Draw Bridge Down

Draw Bridge Up

Ship In The Canal

Ship In Canal And Under The Bridge

It is a chamber of commerce day with the current temperature at the campground being 64 degrees at 1605. Downtown Duluth seemed slightly warmer. Ross took his sweatshirt but did not need it and Marge wore her light jacket, more for sun protection than for warmth. The sun is bright with a few very high cirrus clouds. The forecast does predict there may be some rain tomorrow.

Ross and Marge drove to downtown Duluth, Minnesota and toured the Maritime Museum. They were about half-way through the their Museum Tour when there was an announcement that a freighter ship was approaching the Duluth Canal and it would be passing through the entrance canal shortly. Ross and Marge, along with at least several hundred other people crowed along the canal wall to watch the ship pass as well as watch the draw bridge rise to allow the ship through. It was a bit surprising how quickly the ship seemed to move along the canal but it must require more speed that you would normally think necessary because the ship came in under its own power and a 1,000 foot ship needs a good deal of speed to simply maintain steerage.

The draw bridge is of a unique design. There is a large truss that connects piers and rails on each end of the roadway. The roadway has a lesser truss atop the bridge deck frame that is attached to the vertical frame rails along which the bridge deck slides and there are huge counterweights that are connected to large wire ropes that are connected to the couterweights and the bridge deck frame that are looped over huge rollers allow the cables to roll on as the counterweight and bridge deck go up and down. Numerous private sail and power boats use the channel and bridge while going in and out of the harbor so on weekends during the good weather season this must be one very busy bridge.

The museum gives a lot of information about the Great Lakes, how they are interconnected, how the interconnection started and the ships that sail the Great Lakes. Duluth is located on Lake Superior and today the water was calm, the wind was very light, and sailing conditions could not have been better. However, more often than not, the lakes can be very dangerous and the bottoms of all the lakes are littered with wreckage of ships and boats that have gone down. One of the more famous wrecks is the Edmund Fitzgerald that sank so quickly that even a distress call was not be sent. The ship was a relatively new ship and the wreckage was examined and after extensive investigations no absolute cause could be determined. There were no survivors and Gordon Lightfoot wrote and recorded a song that was a big time hit about the tragedy of the Edmund Fitzgerald.

After the tour of the museum Ross & Marge had lunch at a restaurant located across the street from the museum. The restaurant is a small local chain called Grandma's and it seemed to be a very busy and popular place to eat. Ross and Marge shared a bratwurst that Ross thought was very good and Marge said she would not order again.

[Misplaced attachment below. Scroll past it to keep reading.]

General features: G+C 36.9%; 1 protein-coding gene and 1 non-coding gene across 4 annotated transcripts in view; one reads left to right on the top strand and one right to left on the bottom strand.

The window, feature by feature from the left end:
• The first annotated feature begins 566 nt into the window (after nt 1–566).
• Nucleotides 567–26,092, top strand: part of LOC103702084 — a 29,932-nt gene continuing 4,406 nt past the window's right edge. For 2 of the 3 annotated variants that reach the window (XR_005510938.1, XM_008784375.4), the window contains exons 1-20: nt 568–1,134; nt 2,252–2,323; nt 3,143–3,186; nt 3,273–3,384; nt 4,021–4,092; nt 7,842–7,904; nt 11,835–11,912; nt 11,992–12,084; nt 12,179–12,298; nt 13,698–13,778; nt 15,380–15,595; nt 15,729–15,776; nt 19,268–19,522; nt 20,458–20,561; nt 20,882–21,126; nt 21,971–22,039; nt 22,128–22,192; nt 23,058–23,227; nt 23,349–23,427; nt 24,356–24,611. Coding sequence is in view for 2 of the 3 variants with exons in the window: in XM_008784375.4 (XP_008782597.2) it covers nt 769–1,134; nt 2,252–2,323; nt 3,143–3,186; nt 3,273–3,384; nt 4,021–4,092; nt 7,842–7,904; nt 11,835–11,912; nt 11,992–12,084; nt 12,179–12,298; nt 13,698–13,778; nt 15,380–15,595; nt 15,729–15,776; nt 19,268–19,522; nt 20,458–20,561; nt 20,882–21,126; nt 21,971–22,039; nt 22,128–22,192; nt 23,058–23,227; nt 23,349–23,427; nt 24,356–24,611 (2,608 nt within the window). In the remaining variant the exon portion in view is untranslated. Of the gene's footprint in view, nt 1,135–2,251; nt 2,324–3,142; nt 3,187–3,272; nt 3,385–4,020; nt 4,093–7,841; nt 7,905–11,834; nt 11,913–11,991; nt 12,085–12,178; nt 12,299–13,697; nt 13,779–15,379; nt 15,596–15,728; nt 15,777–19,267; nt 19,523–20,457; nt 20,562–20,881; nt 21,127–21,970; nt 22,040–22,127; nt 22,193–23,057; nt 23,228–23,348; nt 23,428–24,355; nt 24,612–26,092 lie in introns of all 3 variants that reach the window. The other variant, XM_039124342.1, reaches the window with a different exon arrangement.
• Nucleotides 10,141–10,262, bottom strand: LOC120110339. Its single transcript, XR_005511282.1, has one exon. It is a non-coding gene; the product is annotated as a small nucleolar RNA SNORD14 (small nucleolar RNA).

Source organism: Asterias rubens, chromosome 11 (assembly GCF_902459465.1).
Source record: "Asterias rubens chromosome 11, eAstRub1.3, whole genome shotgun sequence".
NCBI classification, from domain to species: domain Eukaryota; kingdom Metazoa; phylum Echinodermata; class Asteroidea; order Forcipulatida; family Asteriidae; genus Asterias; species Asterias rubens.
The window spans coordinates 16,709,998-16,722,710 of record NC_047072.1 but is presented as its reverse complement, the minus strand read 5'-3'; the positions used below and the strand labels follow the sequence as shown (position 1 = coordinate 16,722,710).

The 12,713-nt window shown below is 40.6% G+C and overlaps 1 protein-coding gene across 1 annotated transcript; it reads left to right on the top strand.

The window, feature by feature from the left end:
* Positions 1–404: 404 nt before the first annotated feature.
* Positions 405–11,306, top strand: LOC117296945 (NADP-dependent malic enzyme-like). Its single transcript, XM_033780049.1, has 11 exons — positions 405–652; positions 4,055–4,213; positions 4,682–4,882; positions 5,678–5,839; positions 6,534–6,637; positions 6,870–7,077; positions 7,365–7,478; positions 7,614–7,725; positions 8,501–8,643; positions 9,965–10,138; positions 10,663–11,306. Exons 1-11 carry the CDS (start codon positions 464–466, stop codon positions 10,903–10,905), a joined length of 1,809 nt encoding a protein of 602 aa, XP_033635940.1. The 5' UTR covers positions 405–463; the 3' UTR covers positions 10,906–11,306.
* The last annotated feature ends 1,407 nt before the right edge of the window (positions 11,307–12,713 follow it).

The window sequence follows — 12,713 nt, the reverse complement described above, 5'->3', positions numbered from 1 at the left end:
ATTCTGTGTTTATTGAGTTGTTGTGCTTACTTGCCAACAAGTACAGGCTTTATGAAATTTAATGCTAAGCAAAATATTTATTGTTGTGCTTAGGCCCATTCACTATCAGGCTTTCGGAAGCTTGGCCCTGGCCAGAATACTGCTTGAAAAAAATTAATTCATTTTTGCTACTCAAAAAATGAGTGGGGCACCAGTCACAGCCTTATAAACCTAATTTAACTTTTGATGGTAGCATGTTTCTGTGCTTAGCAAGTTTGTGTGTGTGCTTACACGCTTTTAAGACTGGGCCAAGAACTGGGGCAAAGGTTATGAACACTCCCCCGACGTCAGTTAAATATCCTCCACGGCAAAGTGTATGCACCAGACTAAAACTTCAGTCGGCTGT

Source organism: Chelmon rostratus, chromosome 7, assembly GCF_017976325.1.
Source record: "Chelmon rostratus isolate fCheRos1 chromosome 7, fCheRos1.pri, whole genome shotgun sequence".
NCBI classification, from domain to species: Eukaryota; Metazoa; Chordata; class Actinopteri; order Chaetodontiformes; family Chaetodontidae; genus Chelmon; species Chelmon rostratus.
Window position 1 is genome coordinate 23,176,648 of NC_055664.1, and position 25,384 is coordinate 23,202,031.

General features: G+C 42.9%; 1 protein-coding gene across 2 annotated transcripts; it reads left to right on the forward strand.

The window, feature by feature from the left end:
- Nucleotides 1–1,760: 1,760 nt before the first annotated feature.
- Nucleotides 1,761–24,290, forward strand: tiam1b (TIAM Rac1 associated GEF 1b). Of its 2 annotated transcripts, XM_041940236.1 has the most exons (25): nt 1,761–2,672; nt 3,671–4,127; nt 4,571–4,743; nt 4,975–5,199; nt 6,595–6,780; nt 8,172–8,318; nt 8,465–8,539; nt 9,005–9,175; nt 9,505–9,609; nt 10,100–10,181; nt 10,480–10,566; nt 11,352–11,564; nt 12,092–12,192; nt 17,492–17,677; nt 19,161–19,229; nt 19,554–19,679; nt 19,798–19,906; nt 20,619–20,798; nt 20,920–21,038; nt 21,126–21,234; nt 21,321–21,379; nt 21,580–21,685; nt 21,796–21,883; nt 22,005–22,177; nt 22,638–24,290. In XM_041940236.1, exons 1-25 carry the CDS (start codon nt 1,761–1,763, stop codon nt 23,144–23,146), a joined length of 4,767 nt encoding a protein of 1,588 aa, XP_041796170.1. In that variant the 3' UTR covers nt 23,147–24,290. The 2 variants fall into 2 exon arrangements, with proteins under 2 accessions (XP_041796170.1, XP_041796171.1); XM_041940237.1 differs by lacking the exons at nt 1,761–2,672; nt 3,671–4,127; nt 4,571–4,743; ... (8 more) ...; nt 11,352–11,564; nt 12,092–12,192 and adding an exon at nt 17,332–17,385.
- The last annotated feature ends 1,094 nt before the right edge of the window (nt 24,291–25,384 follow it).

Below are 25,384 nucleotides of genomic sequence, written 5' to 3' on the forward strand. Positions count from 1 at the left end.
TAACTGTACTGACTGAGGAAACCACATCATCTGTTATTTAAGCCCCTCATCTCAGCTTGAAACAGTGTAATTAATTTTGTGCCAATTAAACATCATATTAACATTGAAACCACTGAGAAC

When Ross and Marge visited the Information Center last Wensday they were given a map of the downtown area of Duluth and the contact at the Center outlined a tour we could take. They were going to follow the outlined route but as they left the parking lot the bridge went up so they could not get out to the area where the marina and a campground are located. They were able to drive along the waterfront and ended up at the large railroad yard where 100 car trains come in from Wyoming and Montana with low sulfur coal that is piled in the open and then reloaded onto great lake ships for movement to steel plants and power plants along the coast of the various Great Lakes. In the museum there was a large display that included the major products shipped in and out of the Duluth Harbor and these include a form of iron ore (Taconite), wheat, coal, and limestone for cement.

Tomorrow morning Ross and Marge are leaving the campground and heading for Wisconsin for a one night visit. They will travel approximately 150 miles to a point about mid-way down the state and stay one night before leaving Wisconsin and heading to Missoula, Montana to visit a good friend that Ross went to junior college and Cal Poly with. It is not just Ross and Dave that are friends because Marge and Mary are also friends. There were several times while Dave and Ross were attending Cal Poly when Mary and Dave would babysit for them. Ross & Marge were not able to return the favor because at that time Dave and Mary had no children and when they did Ross had graduate and Ross and Marge were living in San Ramon.

That Is All For Now,

Ross & Marge

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